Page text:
Broker ordered to pay replacement cost where insured could not replace because of coverage denial

Court of Appeal awarded damages equivalent to replacement cost of a dwelling where insureds showed they would have replaced the dwelling had they had effective coverage.

Insurance law – Property insurance – Landlord and tenant – Exclusions – Damages – Actual cost vs replacement cost – Agents and brokers – Duties and liabilities of agent – Failure to advise of exclusion clauses – Mistakes of agents – Practice – Appeals

Alvaro v. InsureBC (Lee & Porter) Insurance Services Inc., [2021] B.C.J. No. 385, 2021 BCCA 96, British Columbia Court of Appeal, March 3, 2021, P.M. Willcock, J.J.L. Hunter and G.B. Butler JJ.A.

The insureds purchased insurance for their rental building from their broker. After a fire damaged the building, the insurer denied the insureds’ claim on the basis of a vacancy exclusion. The insureds successfully argued at trial that the broker was negligent for failing to bring the vacancy exclusion to the insureds’ attention and failing to advise of the availability of coverage in the form of a vacancy endorsement. The trial judge awarded damages of $180,472.50, being the actual cash value of the destroyed building. The trial judge concluded that ACV was the proper award because the insureds had not replaced the damaged building. The trial judge dismissed the broker’s argument that the insureds were contributorily negligent for failing to read the policy and note the vacancy exclusion. The insureds appealed and the broker cross appealed.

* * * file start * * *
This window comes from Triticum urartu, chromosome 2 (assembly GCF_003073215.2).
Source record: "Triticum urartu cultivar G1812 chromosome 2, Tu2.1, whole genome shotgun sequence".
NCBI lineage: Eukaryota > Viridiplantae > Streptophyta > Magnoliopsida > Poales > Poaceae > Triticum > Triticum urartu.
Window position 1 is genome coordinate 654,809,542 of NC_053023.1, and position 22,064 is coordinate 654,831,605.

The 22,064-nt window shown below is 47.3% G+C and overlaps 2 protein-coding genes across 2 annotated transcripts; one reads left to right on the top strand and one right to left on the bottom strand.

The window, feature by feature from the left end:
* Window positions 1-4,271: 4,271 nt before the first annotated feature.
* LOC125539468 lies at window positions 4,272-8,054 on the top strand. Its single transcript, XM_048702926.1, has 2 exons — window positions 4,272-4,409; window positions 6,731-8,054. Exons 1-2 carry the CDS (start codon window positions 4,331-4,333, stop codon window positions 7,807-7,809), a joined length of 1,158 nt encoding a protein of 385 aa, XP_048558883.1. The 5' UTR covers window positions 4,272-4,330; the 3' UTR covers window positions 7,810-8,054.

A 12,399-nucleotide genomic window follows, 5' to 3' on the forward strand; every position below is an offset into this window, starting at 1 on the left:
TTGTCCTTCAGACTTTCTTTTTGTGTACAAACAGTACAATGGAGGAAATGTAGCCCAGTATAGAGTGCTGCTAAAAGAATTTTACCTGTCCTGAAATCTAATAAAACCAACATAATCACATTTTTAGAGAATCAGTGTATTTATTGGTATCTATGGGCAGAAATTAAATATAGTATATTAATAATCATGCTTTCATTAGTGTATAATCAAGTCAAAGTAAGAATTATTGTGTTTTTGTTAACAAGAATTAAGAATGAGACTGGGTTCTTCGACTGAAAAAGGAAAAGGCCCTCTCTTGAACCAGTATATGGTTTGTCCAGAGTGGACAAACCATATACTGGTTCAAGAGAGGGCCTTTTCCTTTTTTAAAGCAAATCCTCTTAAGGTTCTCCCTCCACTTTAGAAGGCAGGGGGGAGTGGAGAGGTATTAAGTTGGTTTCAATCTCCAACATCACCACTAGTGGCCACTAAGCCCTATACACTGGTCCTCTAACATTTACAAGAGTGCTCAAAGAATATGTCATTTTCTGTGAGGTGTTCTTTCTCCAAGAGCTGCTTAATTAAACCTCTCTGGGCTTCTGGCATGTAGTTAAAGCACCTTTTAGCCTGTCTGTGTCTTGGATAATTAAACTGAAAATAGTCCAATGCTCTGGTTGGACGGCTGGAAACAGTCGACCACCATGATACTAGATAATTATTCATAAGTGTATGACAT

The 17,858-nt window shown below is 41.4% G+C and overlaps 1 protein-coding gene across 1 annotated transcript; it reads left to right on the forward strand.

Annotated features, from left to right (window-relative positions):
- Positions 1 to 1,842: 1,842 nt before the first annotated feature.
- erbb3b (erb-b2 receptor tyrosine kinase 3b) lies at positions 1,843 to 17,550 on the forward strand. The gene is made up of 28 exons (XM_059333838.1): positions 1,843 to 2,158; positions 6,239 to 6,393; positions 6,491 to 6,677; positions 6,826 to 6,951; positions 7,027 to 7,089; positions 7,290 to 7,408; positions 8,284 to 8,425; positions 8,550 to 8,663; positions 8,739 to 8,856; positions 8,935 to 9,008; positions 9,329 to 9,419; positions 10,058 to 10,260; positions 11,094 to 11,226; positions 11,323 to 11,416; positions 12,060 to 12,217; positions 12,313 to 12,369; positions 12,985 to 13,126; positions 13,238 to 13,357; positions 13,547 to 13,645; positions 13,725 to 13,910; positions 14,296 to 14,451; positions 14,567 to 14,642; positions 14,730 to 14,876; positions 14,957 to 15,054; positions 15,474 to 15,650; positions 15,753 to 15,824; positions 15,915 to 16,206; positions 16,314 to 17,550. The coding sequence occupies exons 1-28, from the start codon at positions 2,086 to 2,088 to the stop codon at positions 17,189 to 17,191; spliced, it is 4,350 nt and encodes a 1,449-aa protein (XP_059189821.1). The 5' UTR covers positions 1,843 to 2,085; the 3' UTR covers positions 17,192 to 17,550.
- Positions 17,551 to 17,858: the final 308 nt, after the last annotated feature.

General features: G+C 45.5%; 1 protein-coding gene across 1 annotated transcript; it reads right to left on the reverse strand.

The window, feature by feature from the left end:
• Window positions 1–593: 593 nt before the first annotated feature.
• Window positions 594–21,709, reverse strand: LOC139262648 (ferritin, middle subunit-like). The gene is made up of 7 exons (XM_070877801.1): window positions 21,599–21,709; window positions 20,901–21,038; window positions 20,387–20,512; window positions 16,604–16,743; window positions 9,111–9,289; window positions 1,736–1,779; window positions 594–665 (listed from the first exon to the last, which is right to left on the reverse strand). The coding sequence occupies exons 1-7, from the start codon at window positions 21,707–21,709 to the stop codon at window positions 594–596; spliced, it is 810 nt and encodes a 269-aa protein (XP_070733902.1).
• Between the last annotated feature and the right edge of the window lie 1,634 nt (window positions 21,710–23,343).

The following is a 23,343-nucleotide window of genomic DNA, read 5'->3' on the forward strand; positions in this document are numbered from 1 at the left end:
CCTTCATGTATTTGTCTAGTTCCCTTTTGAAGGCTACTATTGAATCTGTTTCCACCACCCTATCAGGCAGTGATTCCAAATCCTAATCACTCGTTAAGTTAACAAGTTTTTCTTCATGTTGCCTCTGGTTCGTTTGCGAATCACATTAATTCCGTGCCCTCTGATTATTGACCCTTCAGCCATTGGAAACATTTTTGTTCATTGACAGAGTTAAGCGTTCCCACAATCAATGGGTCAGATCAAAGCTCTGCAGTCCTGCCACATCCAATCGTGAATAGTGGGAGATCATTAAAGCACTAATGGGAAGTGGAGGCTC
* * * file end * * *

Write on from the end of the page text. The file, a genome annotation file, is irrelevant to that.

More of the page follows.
On appeal, the insureds argued that the trial judge erred by awarding the actual cash value of the damaged building rather than its replacement costs. The broker alleged the trial judge erred in dismissing the argument that the insureds were contributorily negligent.

The Court of Appeal allowed the insureds’ appeal, set aside the damage award made by the trial judge, and substituted it with the amount the insurer would have paid if the building had been replaced. The court held that where “insureds do not have effective coverage, the simple fact that they have not replaced the property within a reasonable period does not disentitle them from seeking to be indemnified by the agent responsible for the loss of the right to opt for replacement cost”. The court was satisfied that the insureds would have opted to replace the building if they had effective coverage.

The court dismissed the broker’s cross appeal, confirming the trial judge’s finding that the broker’s negligence flowed primarily from the broker’s failure to advise the insureds how a gap in coverage might be avoided by a vacancy endorsement, and that the insureds did not contribute to that failure by failing to read the policy.

This case was digested by Alicia Catalano, and first published in the LexisNexis® Harper Grey Insurance Law Netletter and the Harper Grey Insurance Law Newsletter. If you would like to discuss this case further, please contact Alicia Catalano at

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